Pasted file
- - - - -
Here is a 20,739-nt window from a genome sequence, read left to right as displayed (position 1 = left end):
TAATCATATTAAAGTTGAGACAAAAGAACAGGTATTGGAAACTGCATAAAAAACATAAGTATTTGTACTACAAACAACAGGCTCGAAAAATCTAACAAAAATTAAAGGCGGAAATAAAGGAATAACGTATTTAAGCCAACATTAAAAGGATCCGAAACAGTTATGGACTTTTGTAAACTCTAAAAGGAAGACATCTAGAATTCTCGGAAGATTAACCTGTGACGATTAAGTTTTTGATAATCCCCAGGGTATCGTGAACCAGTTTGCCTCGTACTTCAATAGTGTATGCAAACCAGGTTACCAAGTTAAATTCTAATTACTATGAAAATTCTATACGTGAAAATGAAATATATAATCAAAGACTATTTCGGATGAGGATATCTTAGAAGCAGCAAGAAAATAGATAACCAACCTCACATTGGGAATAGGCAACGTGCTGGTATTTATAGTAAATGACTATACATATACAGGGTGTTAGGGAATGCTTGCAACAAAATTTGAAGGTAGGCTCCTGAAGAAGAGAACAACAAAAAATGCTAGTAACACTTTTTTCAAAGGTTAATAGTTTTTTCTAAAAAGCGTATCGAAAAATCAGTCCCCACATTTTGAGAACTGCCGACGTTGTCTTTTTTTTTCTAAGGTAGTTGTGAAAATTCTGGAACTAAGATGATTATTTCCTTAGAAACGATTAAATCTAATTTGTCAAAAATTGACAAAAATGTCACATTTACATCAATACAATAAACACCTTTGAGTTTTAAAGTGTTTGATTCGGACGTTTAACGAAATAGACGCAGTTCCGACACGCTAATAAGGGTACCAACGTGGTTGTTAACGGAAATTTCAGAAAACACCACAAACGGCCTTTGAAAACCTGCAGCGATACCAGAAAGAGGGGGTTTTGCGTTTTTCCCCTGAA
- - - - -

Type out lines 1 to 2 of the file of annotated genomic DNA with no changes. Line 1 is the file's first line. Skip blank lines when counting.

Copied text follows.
Here is a 20,739-nt window from a genome sequence, read left to right as displayed (position 1 = left end):
TAATCATATTAAAGTTGAGACAAAAGAACAGGTATTGGAAACTGCATAAAAAACATAAGTATTTGTACTACAAACAACAGGCTCGAAAAATCTAACAAAAATTAAAGGCGGAAATAAAGGAATAACGTATTTAAGCCAACATTAAAAGGATCCGAAACAGTTATGGACTTTTGTAAACTCTAAAAGGAAGACATCTAGAATTCTCGGAAGATTAACCTGTGACGATTAAGTTTTTGATAATCCCCAGGGTATCGTGAACCAGTTTGCCTCGTACTTCAATAGTGTATGCAAACCAGGTTACCAAGTTAAATTCTAATTACTATGAAAATTCTATACGTGAAAATGAAATATATAATCAAAGACTATTTCGGATGAGGATATCTTAGAAGCAGCAAGAAAATAGATAACCAACCTCACATTGGGAATAGGCAACGTGCTGGTATTTATAGTAAATGACTATACATATACAGGGTGTTAGGGAATGCTTGCAACAAAATTTGAAGGTAGGCTCCTGAAGAAGAGAACAACAAAAAATGCTAGTAACACTTTTTTCAAAGGTTAATAGTTTTTTCTAAAAAGCGTATCGAAAAATCAGTCCCCACATTTTGAGAACTGCCGACGTTGTCTTTTTTTTTCTAAGGTAGTTGTGAAAATTCTGGAACTAAGATGATTATTTCCTTAGAAACGATTAAATCTAATTTGTCAAAAATTGACAAAAATGTCACATTTACATCAATACAATAAACACCTTTGAGTTTTAAAGTGTTTGATTCGGACGTTTAACGAAATAGACGCAGTTCCGACACGCTAATAAGGGTACCAACGTGGTTGTTAACGGAAATTTCAGAAAACACCACAAACGGCCTTTGAAAACCTGCAGCGATACCAGAAAGAGGGGGTTTTGCGTTTTTCCCCTGAA